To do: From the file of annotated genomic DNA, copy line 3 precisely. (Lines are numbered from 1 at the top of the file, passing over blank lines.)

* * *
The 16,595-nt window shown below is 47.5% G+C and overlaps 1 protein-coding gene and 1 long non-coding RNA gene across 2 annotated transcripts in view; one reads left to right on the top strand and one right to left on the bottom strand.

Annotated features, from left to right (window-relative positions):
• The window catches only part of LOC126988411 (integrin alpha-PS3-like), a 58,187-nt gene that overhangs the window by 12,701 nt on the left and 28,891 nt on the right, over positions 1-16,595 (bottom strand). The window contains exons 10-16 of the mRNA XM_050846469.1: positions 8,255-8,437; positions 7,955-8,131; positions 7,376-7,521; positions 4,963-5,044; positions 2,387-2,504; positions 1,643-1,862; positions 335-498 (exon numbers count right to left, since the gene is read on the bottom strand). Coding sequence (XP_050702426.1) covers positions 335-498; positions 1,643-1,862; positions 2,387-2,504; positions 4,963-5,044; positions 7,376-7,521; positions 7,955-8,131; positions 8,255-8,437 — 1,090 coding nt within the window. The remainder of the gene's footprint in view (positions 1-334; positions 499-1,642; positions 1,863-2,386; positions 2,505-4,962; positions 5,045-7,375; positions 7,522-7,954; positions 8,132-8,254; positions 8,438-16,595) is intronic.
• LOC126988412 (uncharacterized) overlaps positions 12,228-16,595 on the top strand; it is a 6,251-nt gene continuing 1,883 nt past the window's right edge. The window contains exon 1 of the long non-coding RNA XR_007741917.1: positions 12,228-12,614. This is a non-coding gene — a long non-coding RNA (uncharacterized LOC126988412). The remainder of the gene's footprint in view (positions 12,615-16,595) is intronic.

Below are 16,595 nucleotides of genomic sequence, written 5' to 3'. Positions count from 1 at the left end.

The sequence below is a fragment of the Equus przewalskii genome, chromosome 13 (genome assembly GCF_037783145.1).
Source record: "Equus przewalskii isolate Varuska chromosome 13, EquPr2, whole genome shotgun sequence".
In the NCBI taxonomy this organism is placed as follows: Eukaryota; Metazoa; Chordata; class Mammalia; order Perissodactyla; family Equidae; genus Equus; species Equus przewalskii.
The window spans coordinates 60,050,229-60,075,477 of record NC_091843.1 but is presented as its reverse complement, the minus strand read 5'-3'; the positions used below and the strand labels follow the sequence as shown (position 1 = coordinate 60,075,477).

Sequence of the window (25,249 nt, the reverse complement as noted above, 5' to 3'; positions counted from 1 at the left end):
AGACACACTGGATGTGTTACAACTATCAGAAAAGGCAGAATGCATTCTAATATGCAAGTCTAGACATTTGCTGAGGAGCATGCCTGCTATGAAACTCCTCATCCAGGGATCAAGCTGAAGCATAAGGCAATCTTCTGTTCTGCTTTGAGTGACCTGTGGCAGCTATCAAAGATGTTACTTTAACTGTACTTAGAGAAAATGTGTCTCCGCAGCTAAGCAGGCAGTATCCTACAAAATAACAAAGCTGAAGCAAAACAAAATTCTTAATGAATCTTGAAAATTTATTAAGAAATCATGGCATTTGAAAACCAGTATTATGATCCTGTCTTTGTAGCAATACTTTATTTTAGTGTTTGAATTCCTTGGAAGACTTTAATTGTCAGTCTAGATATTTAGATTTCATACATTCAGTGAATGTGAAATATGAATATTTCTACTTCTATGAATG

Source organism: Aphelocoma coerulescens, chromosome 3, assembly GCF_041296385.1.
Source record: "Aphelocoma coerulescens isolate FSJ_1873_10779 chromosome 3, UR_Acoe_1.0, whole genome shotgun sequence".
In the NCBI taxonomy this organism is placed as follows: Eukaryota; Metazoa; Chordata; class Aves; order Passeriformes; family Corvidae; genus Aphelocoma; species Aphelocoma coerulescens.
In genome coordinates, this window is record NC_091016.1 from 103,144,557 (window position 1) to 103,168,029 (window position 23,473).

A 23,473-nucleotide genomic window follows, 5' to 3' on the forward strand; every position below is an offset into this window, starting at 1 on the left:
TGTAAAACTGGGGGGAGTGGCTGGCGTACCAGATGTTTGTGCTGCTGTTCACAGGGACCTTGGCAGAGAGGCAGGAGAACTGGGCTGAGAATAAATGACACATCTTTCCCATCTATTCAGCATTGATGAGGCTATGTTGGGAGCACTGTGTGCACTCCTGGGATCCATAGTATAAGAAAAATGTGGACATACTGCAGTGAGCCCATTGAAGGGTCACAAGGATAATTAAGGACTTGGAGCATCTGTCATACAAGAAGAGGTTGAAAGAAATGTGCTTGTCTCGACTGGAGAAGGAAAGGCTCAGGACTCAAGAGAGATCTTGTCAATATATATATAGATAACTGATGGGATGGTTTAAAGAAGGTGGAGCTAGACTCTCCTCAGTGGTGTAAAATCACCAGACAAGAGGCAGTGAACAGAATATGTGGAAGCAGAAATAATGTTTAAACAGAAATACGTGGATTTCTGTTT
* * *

• The window catches only part of LOC126988411 (integrin alpha-PS3-like), a 58,187-nt gene that overhangs the window by 12,701 nt on the left and 28,891 nt on the right, over positions 1-16,595 (bottom strand). The window contains exons 10-16 of the mRNA XM_050846469.1: positions 8,255-8,437; positions 7,955-8,131; positions 7,376-7,521; positions 4,963-5,044; positions 2,387-2,504; positions 1,643-1,862; positions 335-498 (exon numbers count right to left, since the gene is read on the bottom strand). Coding sequence (XP_050702426.1) covers positions 335-498; positions 1,643-1,862; positions 2,387-2,504; positions 4,963-5,044; positions 7,376-7,521; positions 7,955-8,131; positions 8,255-8,437 — 1,090 coding nt within the window. The remainder of the gene's footprint in view (positions 1-334; positions 499-1,642; positions 1,863-2,386; positions 2,505-4,962; positions 5,045-7,375; positions 7,522-7,954; positions 8,132-8,254; positions 8,438-16,595) is intronic.